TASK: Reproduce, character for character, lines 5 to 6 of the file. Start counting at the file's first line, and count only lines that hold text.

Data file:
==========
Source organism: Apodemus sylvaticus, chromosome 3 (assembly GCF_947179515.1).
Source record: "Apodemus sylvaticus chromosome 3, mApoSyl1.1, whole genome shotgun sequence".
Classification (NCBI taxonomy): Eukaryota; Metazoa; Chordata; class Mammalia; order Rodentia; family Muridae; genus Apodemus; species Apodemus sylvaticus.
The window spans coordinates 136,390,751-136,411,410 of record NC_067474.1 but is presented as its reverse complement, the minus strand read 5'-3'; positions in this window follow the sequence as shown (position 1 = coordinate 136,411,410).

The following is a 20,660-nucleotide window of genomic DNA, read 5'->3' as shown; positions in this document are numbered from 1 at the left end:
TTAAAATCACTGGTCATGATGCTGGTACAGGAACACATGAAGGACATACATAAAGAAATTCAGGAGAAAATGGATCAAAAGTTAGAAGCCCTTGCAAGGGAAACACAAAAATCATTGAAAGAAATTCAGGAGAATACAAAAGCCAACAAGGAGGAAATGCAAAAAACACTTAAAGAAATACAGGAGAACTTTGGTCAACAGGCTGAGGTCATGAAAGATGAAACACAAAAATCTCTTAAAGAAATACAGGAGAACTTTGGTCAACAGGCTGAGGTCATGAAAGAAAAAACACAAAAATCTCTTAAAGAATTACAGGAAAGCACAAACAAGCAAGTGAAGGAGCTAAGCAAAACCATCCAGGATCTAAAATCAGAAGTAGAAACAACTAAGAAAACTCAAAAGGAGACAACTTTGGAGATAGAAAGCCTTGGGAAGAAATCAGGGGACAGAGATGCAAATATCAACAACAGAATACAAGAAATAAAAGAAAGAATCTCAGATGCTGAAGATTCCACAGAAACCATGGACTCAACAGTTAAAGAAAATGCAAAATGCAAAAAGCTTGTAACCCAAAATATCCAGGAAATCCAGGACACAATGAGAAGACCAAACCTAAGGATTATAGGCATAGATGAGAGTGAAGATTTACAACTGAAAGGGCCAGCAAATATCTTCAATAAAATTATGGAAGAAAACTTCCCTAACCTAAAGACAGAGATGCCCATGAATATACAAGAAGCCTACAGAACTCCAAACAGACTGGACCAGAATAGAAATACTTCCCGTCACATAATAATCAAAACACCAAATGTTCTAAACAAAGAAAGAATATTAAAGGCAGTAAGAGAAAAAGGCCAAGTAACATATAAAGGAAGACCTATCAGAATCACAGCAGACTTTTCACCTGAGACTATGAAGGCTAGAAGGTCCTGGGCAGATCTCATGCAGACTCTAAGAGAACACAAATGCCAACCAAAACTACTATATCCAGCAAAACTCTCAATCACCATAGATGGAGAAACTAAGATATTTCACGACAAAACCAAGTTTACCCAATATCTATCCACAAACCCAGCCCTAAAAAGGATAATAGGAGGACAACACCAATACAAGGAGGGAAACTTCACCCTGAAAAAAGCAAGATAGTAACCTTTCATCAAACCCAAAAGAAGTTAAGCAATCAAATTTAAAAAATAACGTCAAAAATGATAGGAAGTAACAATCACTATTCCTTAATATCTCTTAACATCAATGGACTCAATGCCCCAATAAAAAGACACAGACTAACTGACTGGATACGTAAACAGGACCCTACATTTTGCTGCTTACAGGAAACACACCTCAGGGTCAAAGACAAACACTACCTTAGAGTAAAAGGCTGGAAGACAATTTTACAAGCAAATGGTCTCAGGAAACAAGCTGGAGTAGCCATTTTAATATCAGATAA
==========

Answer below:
The following is a 20,660-nucleotide window of genomic DNA, read 5'->3' as shown; positions in this document are numbered from 1 at the left end:
TTAAAATCACTGGTCATGATGCTGGTACAGGAACACATGAAGGACATACATAAAGAAATTCAGGAGAAAATGGATCAAAAGTTAGAAGCCCTTGCAAGGGAAACACAAAAATCATTGAAAGAAATTCAGGAGAATACAAAAGCCAACAAGGAGGAAATGCAAAAAACACTTAAAGAAATACAGGAGAACTTTGGTCAACAGGCTGAGGTCATGAAAGATGAAACACAAAAATCTCTTAAAGAAATACAGGAGAACTTTGGTCAACAGGCTGAGGTCATGAAAGAAAAAACACAAAAATCTCTTAAAGAATTACAGGAAAGCACAAACAAGCAAGTGAAGGAGCTAAGCAAAACCATCCAGGATCTAAAATCAGAAGTAGAAACAACTAAGAAAACTCAAAAGGAGACAACTTTGGAGATAGAAAGCCTTGGGAAGAAATCAGGGGACAGAGATGCAAATATCAACAACAGAATACAAGAAATAAAAGAAAGAATCTCAGATGCTGAAGATTCCACAGAAACCATGGACTCAACAGTTAAAGAAAATGCAAAATGCAAAAAGCTTGTAACCCAAAATATCCAGGAAATCCAGGACACAATGAGAAGACCAAACCTAAGGATTATAGGCATAGATGAGAGTGAAGATTTACAACTGAAAGGGCCAGCAAATATCTTCAATAAAATTATGGAAGAAAACTTCCCTAACCTAAAGACAGAGATGCCCATGAATATACAAGAAGCCTACAGAACTCCAAACAGACTGGACCAGAATAGAAATACTTCCCGTCACATAATAATCAAAACACCAAATGTTCTAAACAAAGAAAGAATATTAAAGGCAGTAAGAGAAAAAGGCCAAGTAACATATAAAGGAAGACCTATCAGAATCACAGCAGACTTTTCACCTGAGACTATGAAGGCTAGAAGGTCCTGGGCAGATCTCATGCAGACTCTAAGAGAACACAAATGCCAACCAAAACTACTATATCCAGCAAAACTCTCAATCACCATAGATGGAGAAACTAAGATATTTCACGACAAAACCAAGTTTACCCAATATCTATCCACAAACCCAGCCCTAAAAAGGATAATAGGAGGACAACACCAATACAAGGAGGGAAACTTCACCCTGAAAAAAGCAAGATAGTAACCTTTCATCAAACCCAAAAGAAGTTAAGCAATCAAATTTAAAAAATAACGTCAAAAATGATAGGAAGTAACAATCACTATTCCTTAATATCTCTTAACATCAATGGACTCAATGCCCCAATAAAAAGACACAGACTAACTGACTGGATACGTAAACAGGACCCTACATTTTGCTGCTTACAGGAAACACACCTCAGGGTCAAAGACAAACACTACCTTAGAGTAAAAGGCTGGAAGACAATTTTACAAGCAAATGGTCTCAGGAAACAAGCTGGAGTAGCCATTTTAATATCAGATAA